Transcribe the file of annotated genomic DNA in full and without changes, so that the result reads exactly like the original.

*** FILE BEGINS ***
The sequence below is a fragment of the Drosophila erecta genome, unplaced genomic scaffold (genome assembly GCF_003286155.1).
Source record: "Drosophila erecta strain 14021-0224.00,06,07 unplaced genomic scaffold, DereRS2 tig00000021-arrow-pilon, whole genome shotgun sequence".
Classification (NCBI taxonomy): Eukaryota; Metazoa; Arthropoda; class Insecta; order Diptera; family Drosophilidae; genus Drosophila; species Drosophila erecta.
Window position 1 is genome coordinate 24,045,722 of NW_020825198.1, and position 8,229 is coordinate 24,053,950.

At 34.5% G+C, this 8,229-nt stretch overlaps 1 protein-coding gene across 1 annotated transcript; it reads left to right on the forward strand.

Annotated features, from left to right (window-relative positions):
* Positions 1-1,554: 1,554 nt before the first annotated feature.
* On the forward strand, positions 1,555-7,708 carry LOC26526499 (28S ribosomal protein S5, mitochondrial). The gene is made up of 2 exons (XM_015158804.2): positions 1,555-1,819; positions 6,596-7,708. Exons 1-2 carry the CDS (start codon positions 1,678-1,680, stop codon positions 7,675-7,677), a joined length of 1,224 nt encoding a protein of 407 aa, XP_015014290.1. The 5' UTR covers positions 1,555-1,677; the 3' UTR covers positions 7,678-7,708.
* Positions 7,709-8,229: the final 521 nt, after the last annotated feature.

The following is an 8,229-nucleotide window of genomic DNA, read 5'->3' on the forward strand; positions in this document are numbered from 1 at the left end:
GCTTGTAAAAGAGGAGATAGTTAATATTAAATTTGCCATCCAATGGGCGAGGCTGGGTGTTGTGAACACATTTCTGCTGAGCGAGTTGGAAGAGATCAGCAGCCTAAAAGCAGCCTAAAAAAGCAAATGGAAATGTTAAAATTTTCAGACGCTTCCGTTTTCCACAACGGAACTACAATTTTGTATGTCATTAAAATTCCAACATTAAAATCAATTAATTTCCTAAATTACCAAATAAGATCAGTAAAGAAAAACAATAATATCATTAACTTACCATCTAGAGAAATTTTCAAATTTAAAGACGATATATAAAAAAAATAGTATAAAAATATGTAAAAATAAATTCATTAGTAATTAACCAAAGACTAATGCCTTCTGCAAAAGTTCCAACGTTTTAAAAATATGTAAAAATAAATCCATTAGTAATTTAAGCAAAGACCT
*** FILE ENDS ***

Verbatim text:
The sequence below is a fragment of the Drosophila erecta genome, unplaced genomic scaffold (genome assembly GCF_003286155.1).
Source record: "Drosophila erecta strain 14021-0224.00,06,07 unplaced genomic scaffold, DereRS2 tig00000021-arrow-pilon, whole genome shotgun sequence".
Classification (NCBI taxonomy): Eukaryota; Metazoa; Arthropoda; class Insecta; order Diptera; family Drosophilidae; genus Drosophila; species Drosophila erecta.
Window position 1 is genome coordinate 24,045,722 of NW_020825198.1, and position 8,229 is coordinate 24,053,950.

At 34.5% G+C, this 8,229-nt stretch overlaps 1 protein-coding gene across 1 annotated transcript; it reads left to right on the forward strand.

Annotated features, from left to right (window-relative positions):
* Positions 1-1,554: 1,554 nt before the first annotated feature.
* On the forward strand, positions 1,555-7,708 carry LOC26526499 (28S ribosomal protein S5, mitochondrial). The gene is made up of 2 exons (XM_015158804.2): positions 1,555-1,819; positions 6,596-7,708. Exons 1-2 carry the CDS (start codon positions 1,678-1,680, stop codon positions 7,675-7,677), a joined length of 1,224 nt encoding a protein of 407 aa, XP_015014290.1. The 5' UTR covers positions 1,555-1,677; the 3' UTR covers positions 7,678-7,708.
* Positions 7,709-8,229: the final 521 nt, after the last annotated feature.

The following is an 8,229-nucleotide window of genomic DNA, read 5'->3' on the forward strand; positions in this document are numbered from 1 at the left end:
GCTTGTAAAAGAGGAGATAGTTAATATTAAATTTGCCATCCAATGGGCGAGGCTGGGTGTTGTGAACACATTTCTGCTGAGCGAGTTGGAAGAGATCAGCAGCCTAAAAGCAGCCTAAAAAAGCAAATGGAAATGTTAAAATTTTCAGACGCTTCCGTTTTCCACAACGGAACTACAATTTTGTATGTCATTAAAATTCCAACATTAAAATCAATTAATTTCCTAAATTACCAAATAAGATCAGTAAAGAAAAACAATAATATCATTAACTTACCATCTAGAGAAATTTTCAAATTTAAAGACGATATATAAAAAAAATAGTATAAAAATATGTAAAAATAAATTCATTAGTAATTAACCAAAGACTAATGCCTTCTGCAAAAGTTCCAACGTTTTAAAAATATGTAAAAATAAATCCATTAGTAATTTAAGCAAAGACCT